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Sabres are sellers, and it's their own fault

Tim Murray told the Sabres his trade-deadline agenda would be up to them. The general manager will be a seller Wednesday.

The players know it didn’t have to be that way.

“The deadline’s not a fun thing when you’re in a position like we are,” Kyle Okposo said after Buffalo handed Nashville a 5-4 overtime victory Tuesday night. “We had a chance a few days ago to write a different course and weren’t able to do that. This one stings.

“We’ve got a good group, and tomorrow’s a tough day. Tomorrow’s a tough day to be a hockey player in a situation like this. You never want to see friends go.”

But go they will. Buffalo followed up three bad losses with a fourth, coughing up a pair of two-goal leads to cement their status as also-rans. Murray can fire up the phone until Wednesday’s 3 p.m. deadline.

“Tim is a straight shooter,” left wing Evander Kane said. “You kind of know what you're going to get, and he has a job to do. He's going to do what he feels best for this team and what he thinks is going to work.

“We'll leave those decisions to him.”

Indeed, the trade calls Wednesday will be done by Murray. But if the Sabres had been better than 26-26-11, guys might be coming instead of going.

Murray challenged the Sabres following a 5-2 loss in Montreal on Jan. 31. If they wanted to stay together, they had to win.

They’ve gone 6-6-2, including their 0-3-1 slide.

“We put ourselves in situations where we could have won those games, and we should have,” defenseman Cody Franson said. “Obviously, with the trade deadline it’s probably a little more worrisome for some guys than others.”

Franson is in the group that can worry. Rental defensemen have been in demand, and Franson and Dmitry Kulikov are on the to-go list. After a forgettable season that started with an injury and has featured just two points, Kulikov might be happy to leave.

“If anything happens, I’ll obviously deal with it after the fact,” he said.

Franson would rather stay.

“It’s tough to not hear everything that’s going on,” the defenseman said. “We’ve got a good group of guys and a group that I think can figure this out as we go. I’d love to stay, but we’ll address that when it comes down to it, if it comes down to it.”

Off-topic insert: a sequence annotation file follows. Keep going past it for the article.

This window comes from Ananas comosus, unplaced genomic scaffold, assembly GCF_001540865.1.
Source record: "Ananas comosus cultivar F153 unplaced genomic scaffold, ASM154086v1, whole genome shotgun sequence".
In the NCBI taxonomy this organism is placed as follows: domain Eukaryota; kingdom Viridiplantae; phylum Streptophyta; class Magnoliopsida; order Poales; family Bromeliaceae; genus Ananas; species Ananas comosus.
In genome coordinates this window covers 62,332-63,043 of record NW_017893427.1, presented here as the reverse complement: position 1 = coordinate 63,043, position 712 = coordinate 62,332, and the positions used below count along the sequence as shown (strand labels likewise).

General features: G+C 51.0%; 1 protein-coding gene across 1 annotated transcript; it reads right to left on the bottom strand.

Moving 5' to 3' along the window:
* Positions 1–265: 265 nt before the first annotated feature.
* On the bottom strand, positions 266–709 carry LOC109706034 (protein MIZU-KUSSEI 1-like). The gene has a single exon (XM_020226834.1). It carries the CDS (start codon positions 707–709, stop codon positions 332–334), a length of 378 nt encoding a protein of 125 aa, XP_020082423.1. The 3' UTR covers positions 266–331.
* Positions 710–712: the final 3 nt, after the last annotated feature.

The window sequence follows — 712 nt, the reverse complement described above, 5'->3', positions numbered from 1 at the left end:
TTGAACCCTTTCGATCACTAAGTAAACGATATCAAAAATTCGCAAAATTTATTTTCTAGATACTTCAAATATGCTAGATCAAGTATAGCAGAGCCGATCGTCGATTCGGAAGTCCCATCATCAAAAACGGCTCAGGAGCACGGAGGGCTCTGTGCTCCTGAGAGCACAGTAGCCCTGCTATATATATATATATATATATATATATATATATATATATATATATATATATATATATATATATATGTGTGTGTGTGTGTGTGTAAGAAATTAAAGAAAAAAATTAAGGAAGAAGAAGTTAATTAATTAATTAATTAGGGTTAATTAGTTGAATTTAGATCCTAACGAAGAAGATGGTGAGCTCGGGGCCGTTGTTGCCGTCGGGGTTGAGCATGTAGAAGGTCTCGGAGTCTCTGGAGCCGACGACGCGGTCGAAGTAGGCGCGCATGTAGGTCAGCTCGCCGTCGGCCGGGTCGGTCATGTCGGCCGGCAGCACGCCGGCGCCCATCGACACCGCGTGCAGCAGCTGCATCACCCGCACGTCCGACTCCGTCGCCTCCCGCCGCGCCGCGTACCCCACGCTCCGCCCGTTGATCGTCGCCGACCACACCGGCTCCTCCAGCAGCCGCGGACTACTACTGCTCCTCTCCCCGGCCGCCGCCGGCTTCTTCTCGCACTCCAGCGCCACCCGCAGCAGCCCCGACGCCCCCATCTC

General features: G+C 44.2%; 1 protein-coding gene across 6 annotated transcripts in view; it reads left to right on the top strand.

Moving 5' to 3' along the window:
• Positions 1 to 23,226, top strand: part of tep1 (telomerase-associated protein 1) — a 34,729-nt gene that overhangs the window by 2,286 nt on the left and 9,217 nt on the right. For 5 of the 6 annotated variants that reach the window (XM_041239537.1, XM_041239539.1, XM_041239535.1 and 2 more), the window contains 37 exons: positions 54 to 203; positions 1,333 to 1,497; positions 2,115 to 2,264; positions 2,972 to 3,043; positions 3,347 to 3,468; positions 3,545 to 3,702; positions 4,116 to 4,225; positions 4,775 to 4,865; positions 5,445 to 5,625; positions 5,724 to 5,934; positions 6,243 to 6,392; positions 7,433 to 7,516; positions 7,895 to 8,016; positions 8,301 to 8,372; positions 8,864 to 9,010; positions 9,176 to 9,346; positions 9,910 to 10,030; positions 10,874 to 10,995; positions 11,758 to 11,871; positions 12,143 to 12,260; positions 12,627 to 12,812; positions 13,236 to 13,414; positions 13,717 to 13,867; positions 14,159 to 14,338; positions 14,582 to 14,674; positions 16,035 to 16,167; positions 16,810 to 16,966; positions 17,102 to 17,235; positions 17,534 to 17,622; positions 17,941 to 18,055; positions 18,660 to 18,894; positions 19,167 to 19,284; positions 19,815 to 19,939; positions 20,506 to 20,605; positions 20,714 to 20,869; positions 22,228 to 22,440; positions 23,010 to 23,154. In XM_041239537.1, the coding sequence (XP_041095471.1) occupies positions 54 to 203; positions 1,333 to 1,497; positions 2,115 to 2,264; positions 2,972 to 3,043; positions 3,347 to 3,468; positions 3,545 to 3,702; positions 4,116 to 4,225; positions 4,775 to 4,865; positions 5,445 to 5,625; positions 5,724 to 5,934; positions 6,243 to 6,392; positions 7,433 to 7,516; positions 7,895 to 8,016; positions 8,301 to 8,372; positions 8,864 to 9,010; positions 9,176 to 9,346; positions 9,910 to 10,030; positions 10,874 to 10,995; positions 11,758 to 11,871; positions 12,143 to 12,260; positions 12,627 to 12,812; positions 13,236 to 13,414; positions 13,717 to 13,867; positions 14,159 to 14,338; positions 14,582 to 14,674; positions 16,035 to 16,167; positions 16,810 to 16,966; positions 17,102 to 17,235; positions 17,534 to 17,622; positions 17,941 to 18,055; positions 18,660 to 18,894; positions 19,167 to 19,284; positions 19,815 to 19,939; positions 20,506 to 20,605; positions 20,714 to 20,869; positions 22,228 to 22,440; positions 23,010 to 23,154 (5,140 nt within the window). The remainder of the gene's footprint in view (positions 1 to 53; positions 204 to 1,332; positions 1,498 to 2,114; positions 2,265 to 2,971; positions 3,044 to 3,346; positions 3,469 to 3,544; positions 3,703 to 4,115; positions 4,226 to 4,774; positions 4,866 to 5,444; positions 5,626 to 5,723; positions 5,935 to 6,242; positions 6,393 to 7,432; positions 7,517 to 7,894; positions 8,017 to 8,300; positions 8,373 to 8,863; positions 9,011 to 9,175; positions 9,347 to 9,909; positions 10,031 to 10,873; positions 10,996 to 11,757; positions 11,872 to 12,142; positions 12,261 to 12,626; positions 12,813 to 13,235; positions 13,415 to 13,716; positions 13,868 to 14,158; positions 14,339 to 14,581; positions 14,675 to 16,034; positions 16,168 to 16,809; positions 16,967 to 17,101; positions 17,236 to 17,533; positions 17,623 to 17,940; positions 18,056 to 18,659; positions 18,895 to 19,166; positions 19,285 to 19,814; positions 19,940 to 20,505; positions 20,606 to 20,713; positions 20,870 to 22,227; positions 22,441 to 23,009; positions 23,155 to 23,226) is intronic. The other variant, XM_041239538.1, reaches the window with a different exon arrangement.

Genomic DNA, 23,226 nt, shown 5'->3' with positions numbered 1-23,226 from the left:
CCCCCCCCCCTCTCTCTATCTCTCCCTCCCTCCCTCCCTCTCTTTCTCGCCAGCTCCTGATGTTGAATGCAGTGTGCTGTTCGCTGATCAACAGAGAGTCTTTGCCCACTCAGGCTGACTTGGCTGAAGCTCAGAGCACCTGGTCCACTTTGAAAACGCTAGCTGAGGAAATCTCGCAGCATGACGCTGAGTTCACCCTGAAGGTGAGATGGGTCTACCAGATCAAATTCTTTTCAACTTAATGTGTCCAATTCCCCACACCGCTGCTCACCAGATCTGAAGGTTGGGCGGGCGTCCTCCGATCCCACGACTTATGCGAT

Captain Brian Gionta will head to the spotlight after a one-goal, two-point night. He has a modified no-trade clause and has listed five teams to which he’ll accept a trade. If one of those wants the 38-year-old, Murray could listen since Buffalo is a stagnant bunch that hasn’t been growing.

“I've made my position pretty clear I want to stay here and be here," Gionta said. “Part of the reasoning coming here a few years back is to see this through and make this a playoff team. I want to be a part of that.”

If the Sabres want to be a playoff team this year, they need 32 points to reach the usual cutoff of 95. Since only 19 games and 38 points remain, that’s not going to happen the way they’re playing.

First, they lost to bottom-dwellers Colorado and Arizona.

“To be blunt, those are two games we can't lose,” Kane said. “Anybody with common sense realizes that."

They followed it up with another debacle. The Sabres allowed the Predators to erase a 4-2 third-period deficit. After the Sabres took a 2-0 lead in the first, the Preds had a 35-12 shot run.

“We’ve got to put together a full 60 or it’s going to be more embarrassing losses like this,” said defenseman Jake McCabe, who is agitated with the consistent letdowns. “You guys come in here and you ask us the same questions every game, whether it’s blowing a lead like this, and we’re going to give you the same answer. Obviously, I don’t have an answer for it.”

It doesn’t seem like the players or coaches have an answer. Murray will have an answer Wednesday when teams call about his guys.

The answer will be yes, take them.

“It was in our control,” McCabe said. “We would have obviously liked to have been in a better position.”

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